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Reply #8 on: February 09, 2010, 12:25:58 pm » posted from:Taipei,T\'ai-pei,Taiwan

I just add those angle vaues at the top-left corner.
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Reply #9 on: February 09, 2010, 02:28:54 pm » posted from:Ashfield,New South Wales,Australia

Thank you very much!
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Reply #10 on: February 17, 2010, 06:47:23 pm » posted from:São Paulo,Sao Paulo,Brazil

Dear Mr. Fu-Kwun Hwang,

I am enjoying a lot your nice prism simulation. It is really amazing! I wonder if it would be possible to create a simulation with a polygonal prism, for example with 4, 5 or even 6 faces. This would be nice, even if there would be some form restrictions.

Thanks a lot for your kind attention. 
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Reply #11 on: February 18, 2010, 10:11:25 am » posted from:Taipei,T\'ai-pei,Taiwan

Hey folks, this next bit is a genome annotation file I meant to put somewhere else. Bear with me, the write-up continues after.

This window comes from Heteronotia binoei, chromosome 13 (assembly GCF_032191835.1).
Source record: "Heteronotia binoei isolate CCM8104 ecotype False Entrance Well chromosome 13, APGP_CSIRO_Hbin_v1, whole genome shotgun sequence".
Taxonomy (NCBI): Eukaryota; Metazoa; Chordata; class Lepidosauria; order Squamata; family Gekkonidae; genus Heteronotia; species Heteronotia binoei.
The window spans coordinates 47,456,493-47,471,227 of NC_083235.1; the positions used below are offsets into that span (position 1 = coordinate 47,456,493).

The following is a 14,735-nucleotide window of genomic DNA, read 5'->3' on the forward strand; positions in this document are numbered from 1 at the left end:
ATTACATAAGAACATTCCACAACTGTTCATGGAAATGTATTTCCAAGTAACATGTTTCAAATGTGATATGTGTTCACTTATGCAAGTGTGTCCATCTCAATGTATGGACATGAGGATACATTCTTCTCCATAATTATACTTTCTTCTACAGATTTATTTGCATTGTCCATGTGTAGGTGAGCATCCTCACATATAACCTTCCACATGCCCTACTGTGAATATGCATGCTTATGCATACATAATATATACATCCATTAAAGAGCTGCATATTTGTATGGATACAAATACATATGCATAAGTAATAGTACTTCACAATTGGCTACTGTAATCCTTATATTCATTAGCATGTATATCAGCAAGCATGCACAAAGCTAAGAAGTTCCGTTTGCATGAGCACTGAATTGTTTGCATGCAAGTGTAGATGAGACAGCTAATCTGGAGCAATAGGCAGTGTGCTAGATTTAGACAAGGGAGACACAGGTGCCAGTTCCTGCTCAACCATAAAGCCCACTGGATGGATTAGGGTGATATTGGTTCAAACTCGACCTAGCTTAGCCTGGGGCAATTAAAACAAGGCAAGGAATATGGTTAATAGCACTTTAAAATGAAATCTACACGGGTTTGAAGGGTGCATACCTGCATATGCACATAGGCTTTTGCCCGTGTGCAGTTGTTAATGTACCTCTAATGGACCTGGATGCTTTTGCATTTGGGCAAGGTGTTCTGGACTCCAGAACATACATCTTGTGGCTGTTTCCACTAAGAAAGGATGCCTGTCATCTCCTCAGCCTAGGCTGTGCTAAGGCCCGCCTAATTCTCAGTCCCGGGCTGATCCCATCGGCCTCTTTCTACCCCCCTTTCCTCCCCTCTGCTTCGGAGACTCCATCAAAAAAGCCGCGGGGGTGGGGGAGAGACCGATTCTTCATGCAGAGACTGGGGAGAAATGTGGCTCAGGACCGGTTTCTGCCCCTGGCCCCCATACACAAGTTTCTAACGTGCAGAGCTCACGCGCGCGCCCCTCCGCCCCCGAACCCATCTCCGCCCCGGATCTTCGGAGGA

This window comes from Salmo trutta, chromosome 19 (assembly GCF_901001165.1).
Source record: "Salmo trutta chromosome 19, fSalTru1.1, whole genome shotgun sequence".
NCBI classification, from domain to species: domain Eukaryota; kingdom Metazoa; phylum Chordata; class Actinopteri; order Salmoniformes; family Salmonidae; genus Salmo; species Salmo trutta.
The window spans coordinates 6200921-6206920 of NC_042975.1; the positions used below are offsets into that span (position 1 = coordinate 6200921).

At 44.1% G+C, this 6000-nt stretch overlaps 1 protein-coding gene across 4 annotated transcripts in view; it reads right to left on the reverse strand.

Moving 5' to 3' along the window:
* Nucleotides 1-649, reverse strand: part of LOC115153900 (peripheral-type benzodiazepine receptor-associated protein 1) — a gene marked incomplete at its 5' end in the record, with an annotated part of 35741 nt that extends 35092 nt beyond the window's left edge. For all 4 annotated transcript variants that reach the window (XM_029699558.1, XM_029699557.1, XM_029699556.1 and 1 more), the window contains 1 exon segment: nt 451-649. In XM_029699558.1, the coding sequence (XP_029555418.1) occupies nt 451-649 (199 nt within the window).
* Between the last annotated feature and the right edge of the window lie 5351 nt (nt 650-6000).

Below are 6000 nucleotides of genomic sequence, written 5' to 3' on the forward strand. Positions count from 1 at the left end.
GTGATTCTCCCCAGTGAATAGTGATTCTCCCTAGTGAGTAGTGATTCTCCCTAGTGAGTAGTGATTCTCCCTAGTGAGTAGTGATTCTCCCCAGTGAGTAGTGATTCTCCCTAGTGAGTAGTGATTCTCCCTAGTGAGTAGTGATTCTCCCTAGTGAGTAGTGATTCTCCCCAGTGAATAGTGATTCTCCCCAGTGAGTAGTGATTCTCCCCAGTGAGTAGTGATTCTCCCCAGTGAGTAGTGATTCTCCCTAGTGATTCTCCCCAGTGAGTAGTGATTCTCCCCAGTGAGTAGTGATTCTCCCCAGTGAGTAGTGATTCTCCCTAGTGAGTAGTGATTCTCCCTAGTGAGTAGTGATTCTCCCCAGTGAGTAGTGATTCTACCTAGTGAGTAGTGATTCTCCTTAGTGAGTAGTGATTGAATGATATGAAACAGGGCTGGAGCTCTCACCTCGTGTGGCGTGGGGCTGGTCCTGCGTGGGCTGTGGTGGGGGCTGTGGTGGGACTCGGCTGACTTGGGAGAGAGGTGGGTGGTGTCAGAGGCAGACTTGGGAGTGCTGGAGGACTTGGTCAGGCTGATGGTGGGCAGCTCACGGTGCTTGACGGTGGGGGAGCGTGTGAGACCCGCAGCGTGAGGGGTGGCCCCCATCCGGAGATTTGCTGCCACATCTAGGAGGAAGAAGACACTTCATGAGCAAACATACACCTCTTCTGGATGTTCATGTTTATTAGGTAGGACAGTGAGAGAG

It is possible to create a simulation with polygon prism.
However, I would like to know what is the problem you want to solve or what is the purpose for your request?
So that I can design one better suit your need?
For example: Does all the inside angles are all equal, or it can be angle angle?
Does the side of polygon changable? Do you need the intensity for all rays to be calculated? ...

Please write down what you really want in detail?
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liesenbergk
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Reply #12 on: February 19, 2010, 04:24:42 am » posted from:São Paulo,Sao Paulo,Brazil